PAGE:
OWLS October “Fantasy” Post: Chuunibyou and Fantasy as a Means of Coping
Welcome, weebs, to Animated Observations
Thank you all for joining me once again for my OWLS post this month. The theme for this month is Fantasy. Here is the full prompt:
In the month of October, we will be exploring the world of fantasy in pop culture. The genre of fantasy focuses on telling stories about our external and internal environments. There are many ways we can interpret the word, fantasy. For example, we can talk about how a fantastical place could glorify what reality should be or the dangers of ideal expectations. Fantasy could also be seen as taking a “wild journey” or a “hallucination” and how that can affect our psyche and well-being. Fantasy can also focus on our personal dreams and expectations and how those expectations do not align with our reality. Overall, our posts will reflect on how we view the fantasy genre and what we can learn about these pop culture mediums.
Now, for this month’s topic, I decided to do something a little different, as you might have gleaned from the title. I just so happened to be re-watching Chuunibyou, and since the show has plenty of fantasy elements in it without specifically being fantasy, I figured it would be a good enough fit.
Now, onto the post.
Life is hard. I know that might not seem like a bold, ground-breaking discover, but it is worth reminding ourselves. The world is filled with tragedy, from big events like 9/11 and the Kyoto Animation fire that happened just a few months ago to smaller things, like a family member passing a way. It is pretty much inevitable that people will experience some kind of tragedy in their lifetimes. However, what is often more important than the tragedy itself is how those affected by it respond.
Fantasy, as genre in fiction, dominated by many things: the myths of old, dangerous adventures, and tales of legendary heroes. One thing that Chuunibyou explores quite well is what happens when those types of stories become a mechanism for avoiding reality.
Chuunibyou’s story follows Yuta, who has just entered high school far away from where he went to middle school. The reason? Chuunibyou. Chuunibyou is a condition where middle schoolers fall into fantastical delusions, perceiving a different reality entirely, often times one in which they have magical powers, and fight against forces of darkness or light. Embarrassed by his persona as the “Dark Flame Master,” Yuta vows to leave his past behind him and start again as a normal teenager. Unfortunately, Rika Takanashi, does not make that easy for him.
Rika is also a Chuunibyou, except she has not gotten over hers. During their first day of school, she finds Yuta pretending to be the Dark Flame Master one last time. Later, she confronts him about it while the two are in the nurses office. Rika wants him to become his old self once again. Of course, Yuta, still wanting nothing to do with his old Persona, tells her no, and from there the two begin hanging out, with Rika trying her hardest to get the Dark Flame Master to come back.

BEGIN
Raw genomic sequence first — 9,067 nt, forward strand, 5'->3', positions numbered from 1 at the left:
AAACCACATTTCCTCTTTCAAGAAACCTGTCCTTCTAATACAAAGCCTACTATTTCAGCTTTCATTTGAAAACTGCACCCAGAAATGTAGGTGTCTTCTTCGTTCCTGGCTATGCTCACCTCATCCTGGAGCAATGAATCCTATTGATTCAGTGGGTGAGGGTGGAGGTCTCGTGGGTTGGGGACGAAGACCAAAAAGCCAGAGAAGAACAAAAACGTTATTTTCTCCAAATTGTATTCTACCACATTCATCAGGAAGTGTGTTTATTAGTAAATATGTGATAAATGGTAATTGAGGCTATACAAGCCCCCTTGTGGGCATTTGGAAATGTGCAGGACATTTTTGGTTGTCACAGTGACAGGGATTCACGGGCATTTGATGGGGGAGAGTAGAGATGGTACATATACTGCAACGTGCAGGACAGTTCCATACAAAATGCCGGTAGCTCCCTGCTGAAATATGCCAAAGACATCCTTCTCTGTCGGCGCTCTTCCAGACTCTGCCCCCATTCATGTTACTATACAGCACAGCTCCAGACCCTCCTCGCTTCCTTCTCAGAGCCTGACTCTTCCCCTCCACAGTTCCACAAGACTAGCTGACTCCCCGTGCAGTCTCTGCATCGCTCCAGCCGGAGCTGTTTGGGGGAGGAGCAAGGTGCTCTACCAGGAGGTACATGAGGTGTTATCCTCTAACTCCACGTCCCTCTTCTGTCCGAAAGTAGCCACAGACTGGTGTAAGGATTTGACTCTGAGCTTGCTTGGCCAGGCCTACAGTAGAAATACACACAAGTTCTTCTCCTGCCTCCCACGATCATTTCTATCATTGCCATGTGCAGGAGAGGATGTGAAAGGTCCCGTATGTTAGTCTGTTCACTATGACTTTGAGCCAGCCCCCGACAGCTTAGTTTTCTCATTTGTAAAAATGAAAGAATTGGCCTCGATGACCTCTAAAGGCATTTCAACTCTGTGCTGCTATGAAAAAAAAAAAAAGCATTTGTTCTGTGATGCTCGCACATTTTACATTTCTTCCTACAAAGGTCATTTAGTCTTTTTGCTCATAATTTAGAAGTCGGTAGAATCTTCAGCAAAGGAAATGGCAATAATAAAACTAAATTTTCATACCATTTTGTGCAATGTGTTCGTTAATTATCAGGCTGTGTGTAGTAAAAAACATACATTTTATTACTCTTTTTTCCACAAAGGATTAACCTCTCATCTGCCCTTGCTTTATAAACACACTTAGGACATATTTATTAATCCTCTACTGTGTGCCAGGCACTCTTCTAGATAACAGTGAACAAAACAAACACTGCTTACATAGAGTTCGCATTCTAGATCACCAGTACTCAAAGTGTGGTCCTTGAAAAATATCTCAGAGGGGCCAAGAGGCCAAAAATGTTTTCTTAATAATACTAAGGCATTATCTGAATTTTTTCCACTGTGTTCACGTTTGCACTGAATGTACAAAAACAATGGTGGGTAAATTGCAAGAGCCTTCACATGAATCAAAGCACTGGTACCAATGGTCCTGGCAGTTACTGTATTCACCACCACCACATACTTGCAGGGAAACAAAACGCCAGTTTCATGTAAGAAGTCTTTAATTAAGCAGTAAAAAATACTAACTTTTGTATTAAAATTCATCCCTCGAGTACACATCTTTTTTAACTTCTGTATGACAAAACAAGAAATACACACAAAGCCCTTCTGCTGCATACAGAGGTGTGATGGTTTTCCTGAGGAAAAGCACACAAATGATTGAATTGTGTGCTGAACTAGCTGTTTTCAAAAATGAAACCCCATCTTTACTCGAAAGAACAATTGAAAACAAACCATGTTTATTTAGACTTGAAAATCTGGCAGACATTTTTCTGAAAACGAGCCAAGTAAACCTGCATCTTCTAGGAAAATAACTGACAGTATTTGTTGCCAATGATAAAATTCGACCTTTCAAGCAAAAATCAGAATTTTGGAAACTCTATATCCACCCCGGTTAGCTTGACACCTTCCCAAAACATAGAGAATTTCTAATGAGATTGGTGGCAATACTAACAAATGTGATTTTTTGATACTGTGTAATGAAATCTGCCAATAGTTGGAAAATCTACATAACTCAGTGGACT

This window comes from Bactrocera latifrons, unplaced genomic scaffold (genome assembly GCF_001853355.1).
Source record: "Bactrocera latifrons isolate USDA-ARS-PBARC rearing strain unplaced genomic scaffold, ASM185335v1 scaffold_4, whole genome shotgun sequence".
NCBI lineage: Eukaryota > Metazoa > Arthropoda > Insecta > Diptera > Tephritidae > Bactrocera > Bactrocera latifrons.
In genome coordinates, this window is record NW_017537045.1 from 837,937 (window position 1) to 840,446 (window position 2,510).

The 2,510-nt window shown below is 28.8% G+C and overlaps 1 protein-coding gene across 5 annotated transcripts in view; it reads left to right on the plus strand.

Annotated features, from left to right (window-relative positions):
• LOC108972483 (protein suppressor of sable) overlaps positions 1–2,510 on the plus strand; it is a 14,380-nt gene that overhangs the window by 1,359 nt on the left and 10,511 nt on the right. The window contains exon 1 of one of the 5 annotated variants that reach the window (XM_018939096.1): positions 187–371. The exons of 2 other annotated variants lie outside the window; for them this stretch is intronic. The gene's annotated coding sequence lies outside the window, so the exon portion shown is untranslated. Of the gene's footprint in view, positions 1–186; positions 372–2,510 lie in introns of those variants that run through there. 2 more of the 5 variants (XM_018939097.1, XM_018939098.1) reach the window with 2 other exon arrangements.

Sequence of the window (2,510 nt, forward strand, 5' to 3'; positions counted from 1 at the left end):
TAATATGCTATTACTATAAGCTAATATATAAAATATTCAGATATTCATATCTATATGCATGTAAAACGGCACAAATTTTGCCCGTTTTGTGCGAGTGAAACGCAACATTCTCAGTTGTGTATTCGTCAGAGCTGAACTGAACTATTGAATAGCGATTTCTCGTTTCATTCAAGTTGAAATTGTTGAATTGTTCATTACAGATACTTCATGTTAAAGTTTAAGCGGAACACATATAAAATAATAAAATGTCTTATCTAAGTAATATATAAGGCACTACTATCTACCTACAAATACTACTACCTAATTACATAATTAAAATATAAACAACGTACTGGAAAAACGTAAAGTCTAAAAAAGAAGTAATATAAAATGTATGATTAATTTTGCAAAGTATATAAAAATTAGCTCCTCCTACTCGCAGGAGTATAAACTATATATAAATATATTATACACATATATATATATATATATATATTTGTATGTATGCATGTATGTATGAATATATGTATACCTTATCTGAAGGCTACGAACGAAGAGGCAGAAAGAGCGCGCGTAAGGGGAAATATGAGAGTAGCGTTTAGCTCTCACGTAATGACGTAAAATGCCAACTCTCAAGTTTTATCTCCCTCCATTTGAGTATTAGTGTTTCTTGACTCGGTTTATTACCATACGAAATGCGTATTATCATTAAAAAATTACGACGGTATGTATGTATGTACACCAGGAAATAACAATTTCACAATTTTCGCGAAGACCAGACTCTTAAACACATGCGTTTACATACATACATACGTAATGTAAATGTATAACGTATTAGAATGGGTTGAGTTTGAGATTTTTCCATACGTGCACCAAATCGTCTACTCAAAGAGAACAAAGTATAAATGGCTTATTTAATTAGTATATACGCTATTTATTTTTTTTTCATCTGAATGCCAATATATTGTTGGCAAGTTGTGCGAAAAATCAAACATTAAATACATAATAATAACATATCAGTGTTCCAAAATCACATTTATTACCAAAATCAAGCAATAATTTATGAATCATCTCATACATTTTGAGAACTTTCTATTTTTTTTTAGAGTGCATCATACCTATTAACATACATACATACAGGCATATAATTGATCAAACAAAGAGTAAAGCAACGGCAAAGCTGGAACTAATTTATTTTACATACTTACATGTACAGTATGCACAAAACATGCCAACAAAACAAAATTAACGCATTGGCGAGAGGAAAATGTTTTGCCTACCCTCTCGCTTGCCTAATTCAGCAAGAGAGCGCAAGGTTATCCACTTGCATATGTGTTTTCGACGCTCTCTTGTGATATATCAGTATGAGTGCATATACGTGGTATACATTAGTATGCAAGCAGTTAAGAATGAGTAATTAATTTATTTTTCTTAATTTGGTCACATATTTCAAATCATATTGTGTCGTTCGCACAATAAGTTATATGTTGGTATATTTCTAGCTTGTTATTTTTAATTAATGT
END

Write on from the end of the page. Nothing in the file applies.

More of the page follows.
The show starts out innocently enough. Rika drags Yuta into starting a club, recruits her “servant” Dekomori, and even invites Yuta to come to her grandparents home during the summer. All of this is for her ultimate goal of finding what she calls the “Invisible Boundary Lines.” Of course, Yuta remains clueless about what she means for most of the show. However, around the time episode seven comes around, it is revealed why Rika continues to believe her Chuunibyou delusions and the Invisible Boundary Lines.
When Rika was younger, her dad got became terribly ill, to the point of not being able to recover. Not wanting to her to be sad, Rika’s sister Toka and her mother hid it from her, until the day he passed away. As a result, her father’s death came out of nowhere, and Rika was devastated. While living with her sister for a while, Rika saw Yuta, concealed from the world in his Chuunibyou, unhurt and happy. She then made the decision to cope with her father’s death by pretending it did not happen, and began her own Chuunibyou. Her search for the Invisble Boundary Lines is, in reality, just a way of prolonging the task of accepting the truth.
Of course, Yuta is unaware that he is the source of all this until the show’s final episode of the first season, only that Rika remains unable to come to terms with her father’s passing. It is clear to Yuta after his visit to her grandparents home that Rika is suffering. He tries in his own way to help, but it simply does not work. What he is left with at that point is a feeling of uselessness, one where he wants to help but cannot.
What started as a sweet and innocent show about a somewhat strange high school girl and teens trying to leave the past behind turns out to be a tale of using the world of fantasy to deal with her own tragedy.
However, it also becomes a tale of how one chooses to cope with said tragedy. Near the end of the show, Rika’s sister asks Yuta to get Rika to stop being a Chuunibyou. Initially, Yuta somewhat agreed with Toka, thinking that breaking Rika out of her delusion would be best.
However, after going back to being normal, Rika decides to move away, and live with her grandparents again. She ultimately decides that, after years of being a Chuunibyou, she wants to do whatever will make her mother happy. Yuta, who thought he was okay with her living a normal life, realizes Rika is suffering even more now than she was before. The show ends after he comes to rescue Rika from her normal life and encourages her to be herself.
The message is clear: coping with tragedy is something people do in their own ways, and while it may not always be the healthiest way, embracing a world of fantasy might be better than simply living in a tragic reality.
How do you all feel about Chuunibyou? Let me know in the comments
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